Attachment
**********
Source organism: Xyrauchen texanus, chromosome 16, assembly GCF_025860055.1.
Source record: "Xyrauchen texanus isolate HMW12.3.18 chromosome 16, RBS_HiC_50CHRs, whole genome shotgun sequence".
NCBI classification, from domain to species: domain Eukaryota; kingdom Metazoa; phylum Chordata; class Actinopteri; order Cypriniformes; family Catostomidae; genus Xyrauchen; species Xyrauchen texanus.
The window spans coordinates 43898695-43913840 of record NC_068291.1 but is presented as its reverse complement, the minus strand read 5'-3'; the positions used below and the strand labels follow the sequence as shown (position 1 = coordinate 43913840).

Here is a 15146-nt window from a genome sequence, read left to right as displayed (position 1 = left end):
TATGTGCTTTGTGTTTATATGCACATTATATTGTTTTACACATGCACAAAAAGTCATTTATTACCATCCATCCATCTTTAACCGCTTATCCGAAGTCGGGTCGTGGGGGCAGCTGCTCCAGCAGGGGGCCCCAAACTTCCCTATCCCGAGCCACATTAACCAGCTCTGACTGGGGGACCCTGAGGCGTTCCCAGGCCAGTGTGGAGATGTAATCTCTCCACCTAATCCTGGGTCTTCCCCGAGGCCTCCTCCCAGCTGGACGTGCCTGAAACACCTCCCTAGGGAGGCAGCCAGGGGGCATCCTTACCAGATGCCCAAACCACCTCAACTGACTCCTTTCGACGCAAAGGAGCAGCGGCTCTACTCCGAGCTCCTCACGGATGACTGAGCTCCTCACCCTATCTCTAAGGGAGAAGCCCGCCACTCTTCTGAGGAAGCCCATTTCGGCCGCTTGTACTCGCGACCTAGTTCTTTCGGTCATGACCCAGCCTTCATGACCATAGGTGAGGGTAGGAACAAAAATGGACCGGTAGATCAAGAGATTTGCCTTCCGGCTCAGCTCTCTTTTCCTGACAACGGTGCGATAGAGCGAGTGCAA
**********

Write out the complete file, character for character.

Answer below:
Source organism: Xyrauchen texanus, chromosome 16, assembly GCF_025860055.1.
Source record: "Xyrauchen texanus isolate HMW12.3.18 chromosome 16, RBS_HiC_50CHRs, whole genome shotgun sequence".
NCBI classification, from domain to species: domain Eukaryota; kingdom Metazoa; phylum Chordata; class Actinopteri; order Cypriniformes; family Catostomidae; genus Xyrauchen; species Xyrauchen texanus.
The window spans coordinates 43898695-43913840 of record NC_068291.1 but is presented as its reverse complement, the minus strand read 5'-3'; the positions used below and the strand labels follow the sequence as shown (position 1 = coordinate 43913840).

Here is a 15146-nt window from a genome sequence, read left to right as displayed (position 1 = left end):
TATGTGCTTTGTGTTTATATGCACATTATATTGTTTTACACATGCACAAAAAGTCATTTATTACCATCCATCCATCTTTAACCGCTTATCCGAAGTCGGGTCGTGGGGGCAGCTGCTCCAGCAGGGGGCCCCAAACTTCCCTATCCCGAGCCACATTAACCAGCTCTGACTGGGGGACCCTGAGGCGTTCCCAGGCCAGTGTGGAGATGTAATCTCTCCACCTAATCCTGGGTCTTCCCCGAGGCCTCCTCCCAGCTGGACGTGCCTGAAACACCTCCCTAGGGAGGCAGCCAGGGGGCATCCTTACCAGATGCCCAAACCACCTCAACTGACTCCTTTCGACGCAAAGGAGCAGCGGCTCTACTCCGAGCTCCTCACGGATGACTGAGCTCCTCACCCTATCTCTAAGGGAGAAGCCCGCCACTCTTCTGAGGAAGCCCATTTCGGCCGCTTGTACTCGCGACCTAGTTCTTTCGGTCATGACCCAGCCTTCATGACCATAGGTGAGGGTAGGAACAAAAATGGACCGGTAGATCAAGAGATTTGCCTTCCGGCTCAGCTCTCTTTTCCTGACAACGGTGCGATAGAGCGAGTGCAA